If the Mississippi shut down today, sources quoted by nbc estimate that the direct costs to the economy would be a massive $300 million per day—a cost that would skyrocket exponentially if the river did not reopen after more than a few days!

We are still a few feet of water away from that, but the summer isn’t over either.

1988 is the only time in recent memory that can compare with this summer, says Lynn Muench, senior vice president of American Waterways Operators. “For the last two or three weeks, the phrase I keep hearing is, ‘Close to 1988. Worse than 1988. Same as 1988,’” she says. “There’s a real possibility that it’ll be worse this year.”

Making matters worse for barge traffic, last year’s record flood stirred up debris and changed the location of underwater obstructions. The Army Corps of Engineers is working like crazy to dredge shallow areas and mark dangers.

But still, the number of barges going aground is rising. Shipping lanes are narrowing. And traffic is slowing. On Tuesday, a barge grounded in Minnesota. It took 24 hours to clear it, and another day to dredge the channel before other barge-trains could pass. The same day, another barge got stuck in La Crosse, Wisconsin. It took about a day to get traffic moving there again. cbs News says barge traffic is getting hung up all up and down the Mississippi, even in areas that normally don’t have any problem.

America’s Mississippi River system is an absolute jewel that America cannot afford to lose—no matter how short the duration.

The Mississippi River, in conjunction with Missouri, Red, Arkansas and Ohio rivers, comprises the largest interconnected network of navigable rivers in the world. Stratfor calls the Greater Mississippi river network “the circulatory system of the Midwest.” It is what opens up one third of America to the world. Even without the addition of canals, it is possible for products from anywhere in the world to reach nearly any part of the Midwest. With the addition of canals, goods can now be transported from the Great Lakes in the north to New Orleans in the south.

And this fantastic water highway just happens to sit astride the most fertile crop-growing region in the world.

It is hard to overstate the economic implications of this overlap. The geography of most nations requires their governments to devote scarce resources to lay endless rail and road to build the transport capacity that was gifted to America at no expense. And water transport costs a fraction of moving goods by road and rail.

The Mississippi River network virtually guaranteed that America would be rich.

But the Mississippi blessing may now be turning into a curse. Everybody is aware that America is in the midst of an epic drought. Contingency plans are being made for reduced corn, soybean and wheat crops. America has experienced droughts before. Markets are prepared for this reality, although they may be underestimating the global consequences of the drought.

America is now critically reliant upon the uninterrupted functioning of this vast intercontinental transport network. The drying up of the Mississippi—even for as short a period as a week—would be a huge, unexpected blow to this nation, never mind the global economy. And it is one that America and the world can ill afford at this time.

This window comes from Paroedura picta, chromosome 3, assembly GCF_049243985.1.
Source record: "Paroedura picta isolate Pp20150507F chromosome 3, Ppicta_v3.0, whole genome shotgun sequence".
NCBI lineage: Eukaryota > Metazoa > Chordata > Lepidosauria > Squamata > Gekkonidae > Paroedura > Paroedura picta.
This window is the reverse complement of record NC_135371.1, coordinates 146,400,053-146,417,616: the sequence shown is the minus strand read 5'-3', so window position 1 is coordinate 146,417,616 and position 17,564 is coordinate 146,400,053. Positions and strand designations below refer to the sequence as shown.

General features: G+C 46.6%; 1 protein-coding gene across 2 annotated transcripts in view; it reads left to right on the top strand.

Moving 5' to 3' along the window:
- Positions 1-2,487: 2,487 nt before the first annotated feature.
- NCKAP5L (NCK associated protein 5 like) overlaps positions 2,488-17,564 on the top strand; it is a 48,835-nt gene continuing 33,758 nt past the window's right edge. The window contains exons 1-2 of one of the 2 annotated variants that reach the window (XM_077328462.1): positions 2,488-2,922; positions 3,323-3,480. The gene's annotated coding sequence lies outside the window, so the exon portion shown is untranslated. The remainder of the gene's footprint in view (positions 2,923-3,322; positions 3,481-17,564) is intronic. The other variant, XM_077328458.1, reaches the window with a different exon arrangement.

If you liked this column, follow Robert Morley on Twitter: https://twitter.com/MorleyRobert

Democracy Is Tearing Europe Apart, Moans Monti

Democracy Is Tearing Europe Apart, Moans Monti


European leaders need to ignore their national parliaments more often or the euro could be forced to break up, Italian Prime Minister Mario Monti warned in an interview with Spiegel published August 5.

“If governments allow themselves to be completely bound by the decisions of their parliaments without maintaining some room for maneuver in international negotiations, then a breakup of Europe will be more likely than closer integration,” he said.

Monti, unelected leader, heading a government of technocrats and academics, came to power after Italy’s elected government made financial markets nervous.

But Monti is right. Parliaments in nations like Germany, Finland and the Netherlands have been a persistent stumbling block to EU integration. The public in these countries doesn’t want to see its money being sent overseas. Parliament tends to have a greater fear of the public than the top leaders.

The EU has been an undemocratic institution from the start. European integration has been consistently rejected in referenda across the Continent.

But the desire of national leaders to forge a new Carolingian empire has overcome the will of the public so far. In the face of the euro crisis, anti-European sentiment is hardening and spreading. In the Netherlands, Geert Wilders’s Freedom Party brought down the government, and in Finland the True Finns party is pushing the government toward Euroskepticism.

But it is German parliamentarians who have taken greatest offense at Monti’s remarks: “Greed for German taxpayers’ money is blossoming undemocratic blooms in Mr. Monti,” said Alexander Dobrindt, a Christian Social Union member of parliament.

But there is no democratic way to persuade the richer countries to part with their money and the poorer countries their sovereignty. The euro crisis is pushing Europe down an undemocratic path. An unelected leader calling for elected parliaments to have a smaller role in Europe is proof of this.

There will be protests, but watch for Europe to morph into an undemocratic superstate.